10 Photographs from the Odessa//Batumi Photo Days Festival
Singapore-based photographer. Born in Fiji, graduated from the College Of Fine Arts, University Of New South Wales, Australia. In 2010, founded a platform for photographers and artists from Asia, Invisible Photographer Asia (IPA). Curated and judged many festivals, among them Angkor Photo Festival (Cambodia), WMA Masters Award (Hong Kong), Belfast Photo Festival (Britain), Prix Pictet Award, PhotoQuai Biennale (France), Hong Kong Photobook Awards, Feature Shoot Emerging Photography Awards (US), Kuala Lumpur International Photoawards (Malaysia), and many more.
A most absurd picture that questions the relationship between gun violence, war, and civilian life. All the elements in the family picture are soft and gentle, in contrast to the cold black metal of the rifle. Mickey Mouse on TV, point to the omnipresent influence of external forces, and a nod to similar absurdities with American gun culture. A great example of what photography can depict and reveal.
Revelation through concealment – that we cannot see, we imagine with more liberty. The image also reminds us of the diminishing materiality of photographs in today’s digital world where the medium and its meaning are questioned, where everything is data, and the photograph as an object is becoming a historical artifact.
The photograph is awkwardly framed, tight and obscured. Her face is obscured and her hand is cut, but the colors are intense. The powerless in most cases have nothing but faith to turn to. And faith is somewhat an intense, but a vague and blind concept. Families and relatives of the fallen are the faceless victims forgotten in war. Igor Chekachkov’s Face to Faith is a well-conceived series of images.
Kirill’s images are beautiful aesthetic depictions of urbanization and the built environment that photographers and artists in Singapore are obsessed with as well. I find familiarity in his images and the buildings, facades, and utility in them. We may live in distant places, but there is more closeness in the conditions we live in and our anxieties than we’d imagine, especially when society inevitably progresses.
Oksana Kurchanova explores a few things in her Scanomania series. She uses an alternative lensing approach to making photographs while exploiting the innate ability of photography to alter scale and reality. She also queries the aesthetic of painted and photographed images. While her methods and desires are not new, her images are beautiful abstract paintings.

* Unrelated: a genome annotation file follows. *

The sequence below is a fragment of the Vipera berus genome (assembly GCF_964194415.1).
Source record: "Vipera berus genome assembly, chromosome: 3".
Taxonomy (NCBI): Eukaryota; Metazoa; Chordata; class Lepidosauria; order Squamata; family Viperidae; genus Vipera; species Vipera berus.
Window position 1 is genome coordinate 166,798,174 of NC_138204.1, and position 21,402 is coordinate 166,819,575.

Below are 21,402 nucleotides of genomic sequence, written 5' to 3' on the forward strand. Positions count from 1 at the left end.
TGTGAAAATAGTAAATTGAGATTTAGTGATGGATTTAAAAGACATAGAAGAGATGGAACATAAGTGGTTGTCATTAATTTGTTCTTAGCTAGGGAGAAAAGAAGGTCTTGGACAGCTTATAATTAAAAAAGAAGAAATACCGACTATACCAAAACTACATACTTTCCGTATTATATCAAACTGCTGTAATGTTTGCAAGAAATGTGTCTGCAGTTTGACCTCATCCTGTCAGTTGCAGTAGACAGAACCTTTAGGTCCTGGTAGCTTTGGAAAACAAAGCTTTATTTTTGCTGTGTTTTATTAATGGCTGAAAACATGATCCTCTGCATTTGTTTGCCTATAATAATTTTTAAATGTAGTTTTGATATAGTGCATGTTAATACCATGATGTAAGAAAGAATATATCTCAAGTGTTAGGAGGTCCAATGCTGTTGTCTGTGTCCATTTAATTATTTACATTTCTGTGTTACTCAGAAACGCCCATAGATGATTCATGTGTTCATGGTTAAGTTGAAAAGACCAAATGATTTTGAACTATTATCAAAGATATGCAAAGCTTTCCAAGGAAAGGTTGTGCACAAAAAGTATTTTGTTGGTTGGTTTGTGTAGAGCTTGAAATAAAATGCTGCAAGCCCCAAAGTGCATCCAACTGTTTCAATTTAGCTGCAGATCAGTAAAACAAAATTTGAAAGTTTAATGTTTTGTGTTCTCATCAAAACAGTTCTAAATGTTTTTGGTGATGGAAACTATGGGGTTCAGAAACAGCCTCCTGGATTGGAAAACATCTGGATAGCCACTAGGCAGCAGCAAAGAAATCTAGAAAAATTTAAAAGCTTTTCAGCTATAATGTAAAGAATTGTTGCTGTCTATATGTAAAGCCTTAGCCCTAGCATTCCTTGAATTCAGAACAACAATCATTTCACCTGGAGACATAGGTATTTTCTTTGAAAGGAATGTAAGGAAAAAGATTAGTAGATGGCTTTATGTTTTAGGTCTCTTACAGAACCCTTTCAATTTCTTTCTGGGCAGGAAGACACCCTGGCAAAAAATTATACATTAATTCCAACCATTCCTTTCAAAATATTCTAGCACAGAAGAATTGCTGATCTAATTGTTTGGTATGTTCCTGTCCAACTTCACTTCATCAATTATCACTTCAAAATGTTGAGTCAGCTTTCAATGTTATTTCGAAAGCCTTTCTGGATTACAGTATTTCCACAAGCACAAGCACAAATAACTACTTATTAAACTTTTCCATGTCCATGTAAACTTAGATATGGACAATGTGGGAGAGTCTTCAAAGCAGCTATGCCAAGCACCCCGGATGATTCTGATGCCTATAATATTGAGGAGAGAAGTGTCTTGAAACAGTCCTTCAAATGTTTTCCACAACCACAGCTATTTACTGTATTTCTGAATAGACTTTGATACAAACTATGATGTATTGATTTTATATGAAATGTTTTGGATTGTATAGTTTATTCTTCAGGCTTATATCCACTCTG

Sasha Maslov’s Portraits of World War II Veterans show his commitment to traditional documentary photography and its ability to offer perspective on the future from past reflections, and to counter otherness. This portrait of Alexei Georgiev, an old Russian war veteran in Moscow, assumes a poignant external view of current tensions between Ukraine and Russia.
I like the earnestness and vulnerability in this simple portrait by Artem. The image suggests to me that the photographer may be young and have modest desires to depict. The sea in the picture is a metaphor for many things. The young man is keeping his head afloat and he is aware that we are looking at his efforts. We should encourage more young swimmers.
I believe the critic Susan Sontag said when we indulge in a photograph of someone, we participate in their mortality, and we certainly do in these silent, melting portraits of fallen Ukrainian soldiers. Vitaly memorializes conflict and its victims, but memory is a fragile concept like mortality. Intriguing portrait series with a contemporary aesthetic.
In today’s contemporary photography landscape, where there is a shift away from traditional craft to conceptual approaches, Vladislav Krasnoshchok’s work is ironically a breath of fresh air. The visions he depicts are like the surrealistic dreams of a child. The fact that he is a practicing surgeon all the more adds to the narratives of life and death he depicts.
Iconic Japanese photographer Shomei Tomatsu referred to a photographer as one who stakes everything on looking. I understand and sympathize with this need to look. Yura Kolomiets is one such person who looks, and I am simply interested in what and how he sees. My pleasure is not derived from understanding what he shows me, but having my disbelief suspended momentarily.
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